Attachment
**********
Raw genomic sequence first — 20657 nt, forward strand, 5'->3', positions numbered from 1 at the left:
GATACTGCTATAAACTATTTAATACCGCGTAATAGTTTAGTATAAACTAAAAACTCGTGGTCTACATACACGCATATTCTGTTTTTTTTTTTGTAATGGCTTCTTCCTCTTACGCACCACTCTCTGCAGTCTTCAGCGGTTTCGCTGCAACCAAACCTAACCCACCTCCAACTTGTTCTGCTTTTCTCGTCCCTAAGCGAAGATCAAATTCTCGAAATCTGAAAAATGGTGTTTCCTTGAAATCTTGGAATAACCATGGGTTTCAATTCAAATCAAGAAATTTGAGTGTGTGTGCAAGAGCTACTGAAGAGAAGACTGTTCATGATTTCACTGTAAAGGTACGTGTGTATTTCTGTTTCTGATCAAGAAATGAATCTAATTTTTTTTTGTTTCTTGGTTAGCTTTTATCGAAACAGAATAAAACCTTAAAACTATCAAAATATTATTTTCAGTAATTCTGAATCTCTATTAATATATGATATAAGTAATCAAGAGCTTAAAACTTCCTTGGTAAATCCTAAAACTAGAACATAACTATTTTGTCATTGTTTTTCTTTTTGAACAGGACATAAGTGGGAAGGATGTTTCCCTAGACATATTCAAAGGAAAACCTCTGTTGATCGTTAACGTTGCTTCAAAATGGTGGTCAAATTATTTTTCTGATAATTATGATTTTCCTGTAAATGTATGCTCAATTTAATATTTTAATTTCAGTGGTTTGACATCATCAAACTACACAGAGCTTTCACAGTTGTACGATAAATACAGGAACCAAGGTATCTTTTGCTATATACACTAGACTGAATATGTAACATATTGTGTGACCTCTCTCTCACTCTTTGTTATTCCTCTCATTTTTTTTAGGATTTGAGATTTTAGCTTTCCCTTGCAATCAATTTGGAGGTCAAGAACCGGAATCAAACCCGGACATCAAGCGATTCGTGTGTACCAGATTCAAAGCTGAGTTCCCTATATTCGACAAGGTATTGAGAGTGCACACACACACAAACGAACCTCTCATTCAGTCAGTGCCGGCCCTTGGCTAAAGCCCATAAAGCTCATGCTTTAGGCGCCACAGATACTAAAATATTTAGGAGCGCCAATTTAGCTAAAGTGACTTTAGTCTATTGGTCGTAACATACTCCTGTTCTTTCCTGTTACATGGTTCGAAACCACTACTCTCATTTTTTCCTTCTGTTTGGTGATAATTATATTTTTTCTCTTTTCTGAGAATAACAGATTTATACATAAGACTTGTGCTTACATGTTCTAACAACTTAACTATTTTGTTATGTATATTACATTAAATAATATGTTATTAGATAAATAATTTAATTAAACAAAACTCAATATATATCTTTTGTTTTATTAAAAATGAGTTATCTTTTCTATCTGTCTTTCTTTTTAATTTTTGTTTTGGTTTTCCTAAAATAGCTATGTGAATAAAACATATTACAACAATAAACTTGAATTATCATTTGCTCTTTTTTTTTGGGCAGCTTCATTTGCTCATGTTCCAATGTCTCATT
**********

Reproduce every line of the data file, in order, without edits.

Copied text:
Raw genomic sequence first — 20657 nt, forward strand, 5'->3', positions numbered from 1 at the left:
GATACTGCTATAAACTATTTAATACCGCGTAATAGTTTAGTATAAACTAAAAACTCGTGGTCTACATACACGCATATTCTGTTTTTTTTTTTGTAATGGCTTCTTCCTCTTACGCACCACTCTCTGCAGTCTTCAGCGGTTTCGCTGCAACCAAACCTAACCCACCTCCAACTTGTTCTGCTTTTCTCGTCCCTAAGCGAAGATCAAATTCTCGAAATCTGAAAAATGGTGTTTCCTTGAAATCTTGGAATAACCATGGGTTTCAATTCAAATCAAGAAATTTGAGTGTGTGTGCAAGAGCTACTGAAGAGAAGACTGTTCATGATTTCACTGTAAAGGTACGTGTGTATTTCTGTTTCTGATCAAGAAATGAATCTAATTTTTTTTTGTTTCTTGGTTAGCTTTTATCGAAACAGAATAAAACCTTAAAACTATCAAAATATTATTTTCAGTAATTCTGAATCTCTATTAATATATGATATAAGTAATCAAGAGCTTAAAACTTCCTTGGTAAATCCTAAAACTAGAACATAACTATTTTGTCATTGTTTTTCTTTTTGAACAGGACATAAGTGGGAAGGATGTTTCCCTAGACATATTCAAAGGAAAACCTCTGTTGATCGTTAACGTTGCTTCAAAATGGTGGTCAAATTATTTTTCTGATAATTATGATTTTCCTGTAAATGTATGCTCAATTTAATATTTTAATTTCAGTGGTTTGACATCATCAAACTACACAGAGCTTTCACAGTTGTACGATAAATACAGGAACCAAGGTATCTTTTGCTATATACACTAGACTGAATATGTAACATATTGTGTGACCTCTCTCTCACTCTTTGTTATTCCTCTCATTTTTTTTAGGATTTGAGATTTTAGCTTTCCCTTGCAATCAATTTGGAGGTCAAGAACCGGAATCAAACCCGGACATCAAGCGATTCGTGTGTACCAGATTCAAAGCTGAGTTCCCTATATTCGACAAGGTATTGAGAGTGCACACACACACAAACGAACCTCTCATTCAGTCAGTGCCGGCCCTTGGCTAAAGCCCATAAAGCTCATGCTTTAGGCGCCACAGATACTAAAATATTTAGGAGCGCCAATTTAGCTAAAGTGACTTTAGTCTATTGGTCGTAACATACTCCTGTTCTTTCCTGTTACATGGTTCGAAACCACTACTCTCATTTTTTCCTTCTGTTTGGTGATAATTATATTTTTTCTCTTTTCTGAGAATAACAGATTTATACATAAGACTTGTGCTTACATGTTCTAACAACTTAACTATTTTGTTATGTATATTACATTAAATAATATGTTATTAGATAAATAATTTAATTAAACAAAACTCAATATATATCTTTTGTTTTATTAAAAATGAGTTATCTTTTCTATCTGTCTTTCTTTTTAATTTTTGTTTTGGTTTTCCTAAAATAGCTATGTGAATAAAACATATTACAACAATAAACTTGAATTATCATTTGCTCTTTTTTTTTGGGCAGCTTCATTTGCTCATGTTCCAATGTCTCATT